Wednesday, May 14, 2008

Leaving New Baja

“See Marshal, I told you we’d be ready,” Sasha looked up at Kain Delacroix seriously. She looked considerably healthier since the last time she and the marshal had had words. Her gang of street urchins had been regular volunteers at the Port Tower Revisionist soup kitchen for nearly four weeks now. They had set up shop in an abandoned arcobloc and spent most of their time helping the Revisionist mission. So when Sasha got the word that the evacuation was happening that night, she had every member of her gang - all of them survivors of the Baja Starport – packed and lined up on the street.

Kain couldn’t help but smile. “Good job, deputy. Load ’em up and move ’em out,” he called out dramatically to the driver, tossing his thumb over his shoulder to signal the kids to climb into the Longrunner behind him. They climbed onto the big truck, the children all smiles as they sat on the outside. Kain shrugged. “They’ll get in when the redjackets come out,” he smiled to himself and then climbed up next to Sasha.

“You can live with us, Marshal,” Sasha had to yell over the roar of the truck and the wind. “But I know you’ll probably get some sort of apartment,” she added, realizing that this adult would never live like her and her gang. She hoped the marshal wouldn’t see her blush.

Kain pretended not to hear. He could feel the bitterness ebb away for a moment. It was replaced by sadness. Here was the reason he stayed in Baja in the first place. Here was the reason he decided to help with the evacuation despite it all. The people of New Baja might be making a big mistake moving underground, but they still deserved his help, and these kids most of all.


“You don’t have to leave. You know that, right, Kain?” Lenny Green stood in the street outside the New Baja city hall. The street light flickered quietly and hummed, and the former beat cop looked a little sheepish. “Really. You could stay and--”

“And what Lenny? Get a tan? Enjoy the air? I’m already a Southerner. At least in Newton the lakeshore is above ground.”

“Look, I’m sorry. It’s a surprise to me too. But I think it’s for the best.”

“You just take care of this place, alright, Chief Green?” Kain had little patience for any calming words.

“I will, Mr. Delacroix,” Lenny extended his hand.

There was a moment’s hesitation, but Kain shook it. After throwing his tin star on Lloyd Dunn’s desk, turning on his heel and storming out without a word, it was the least he could do. He got into the jeep, turned the wheel and drove out into the daylight. He had an appointment to keep.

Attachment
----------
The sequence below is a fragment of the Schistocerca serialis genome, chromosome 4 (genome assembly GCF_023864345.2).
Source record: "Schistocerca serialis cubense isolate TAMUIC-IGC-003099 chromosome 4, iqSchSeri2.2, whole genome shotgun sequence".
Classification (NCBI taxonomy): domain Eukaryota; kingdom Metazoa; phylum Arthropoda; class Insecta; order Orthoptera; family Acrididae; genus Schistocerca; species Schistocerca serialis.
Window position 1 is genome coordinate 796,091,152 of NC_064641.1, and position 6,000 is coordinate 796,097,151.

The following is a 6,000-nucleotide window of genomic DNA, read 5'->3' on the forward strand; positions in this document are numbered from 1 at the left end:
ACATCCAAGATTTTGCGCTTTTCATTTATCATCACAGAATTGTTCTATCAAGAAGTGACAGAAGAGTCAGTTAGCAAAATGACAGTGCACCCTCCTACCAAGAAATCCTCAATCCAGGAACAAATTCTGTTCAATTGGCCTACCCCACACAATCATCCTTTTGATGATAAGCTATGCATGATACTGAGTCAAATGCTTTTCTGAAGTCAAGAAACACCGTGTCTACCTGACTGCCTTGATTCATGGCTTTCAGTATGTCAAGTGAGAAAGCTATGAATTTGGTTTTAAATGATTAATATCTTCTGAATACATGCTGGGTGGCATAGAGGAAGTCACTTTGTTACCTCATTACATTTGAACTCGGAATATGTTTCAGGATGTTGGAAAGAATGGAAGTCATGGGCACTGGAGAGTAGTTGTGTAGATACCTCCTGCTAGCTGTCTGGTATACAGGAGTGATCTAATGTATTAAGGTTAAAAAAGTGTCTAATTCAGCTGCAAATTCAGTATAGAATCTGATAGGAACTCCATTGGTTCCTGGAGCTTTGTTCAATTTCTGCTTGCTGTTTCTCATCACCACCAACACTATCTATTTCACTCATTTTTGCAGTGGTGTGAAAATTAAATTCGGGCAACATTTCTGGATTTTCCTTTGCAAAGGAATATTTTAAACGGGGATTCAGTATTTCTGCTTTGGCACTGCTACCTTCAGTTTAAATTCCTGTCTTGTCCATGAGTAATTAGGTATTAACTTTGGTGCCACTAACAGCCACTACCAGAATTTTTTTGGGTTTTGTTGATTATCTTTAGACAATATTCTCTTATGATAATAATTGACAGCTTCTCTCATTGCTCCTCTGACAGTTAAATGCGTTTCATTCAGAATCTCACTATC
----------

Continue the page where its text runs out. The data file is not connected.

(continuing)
After the evacuation, the ruins of Baja Tower were as private as they could be. So many were killed here during the War and those who remained were on the first trucks to the caves.

So a private booth in an empty bar in the observation deck of a broken, deserted oasis tower is effectively as remote as the far side of Helios.

Andrei Zuttstein sat across from Kain Delacroix. One of his men was just outside.

“It’s a shame it had to end this way, Kain. New Baja is ours now, sure, but everyone’s aware that Dunn’s little stunt is a big ‘fuck you’ to us. He’ll pay for it,” Zuttstein looked a little tired, but that affable, cunning look in his eye was still there. He sipped on a glass of water and wiped his mouth with his shirtsleeve. “You know, had you said yes to me that night in Hassan’s bar, well, it wouldn’t have come to this. I figured that if there was one person who I could trust to let in on this op from the get-go, it’d be you, Delacroix.”

“But no,” he continued, “you had to let these savages get to you. And you liked playing the hero, didn’t you, Kain? Maybe,” he smirked slyly, “maybe you thought that if you had done some good in Baja, it would erase the evil you did here too?”

“I know it doesn’t work like that.”

Andy lifted a remote control and a pressed a button. A trideo screen lit up. A Republican news channel was on. “That Hermes 72 network is something, Kain. Leave it to the CEF to give us poor colonials an unrestricted global news and communications system. They’ll do more damage this way than the entire war, mark my words,” he chuckled. For a moment, Kain recognized his old comrade. Then Andy looked more predatory than ever. He pointed to the screen and smiled. “Ah, there’s the old man.”

On the screen, Kenichi Tenaka, recently deposed commander of the Legion Noire, was walking out of the Palais de Justice in Port Oasis. The caption read: “Tenaka – Not Guilty.”

“A closed military court ruled in favour of Prefect Tenaka today. The former Legion Noire commander has been absolved of all responsibility for civilian massacres that occurred during the Battle of Baja, thanks to the efforts of his defence attorney Louise DeRouen. Furthermore, DeRouen’s own investigation and evidence he collected has implicated terrorists from the Emirate city of Basal for the massacres…”

“Would you look at that,” Andy Pearl closed the monitor. “Two birds with one stone.” He turned to Kain, his face dark and hardened, “Time for you to go, Kain. Don’t come back. We both know the truth of what happened to us in Baja.”


Hermes 72 - Heavy Gear RPG - Most artwork Copyright 2002 Dream Pod 9, Inc.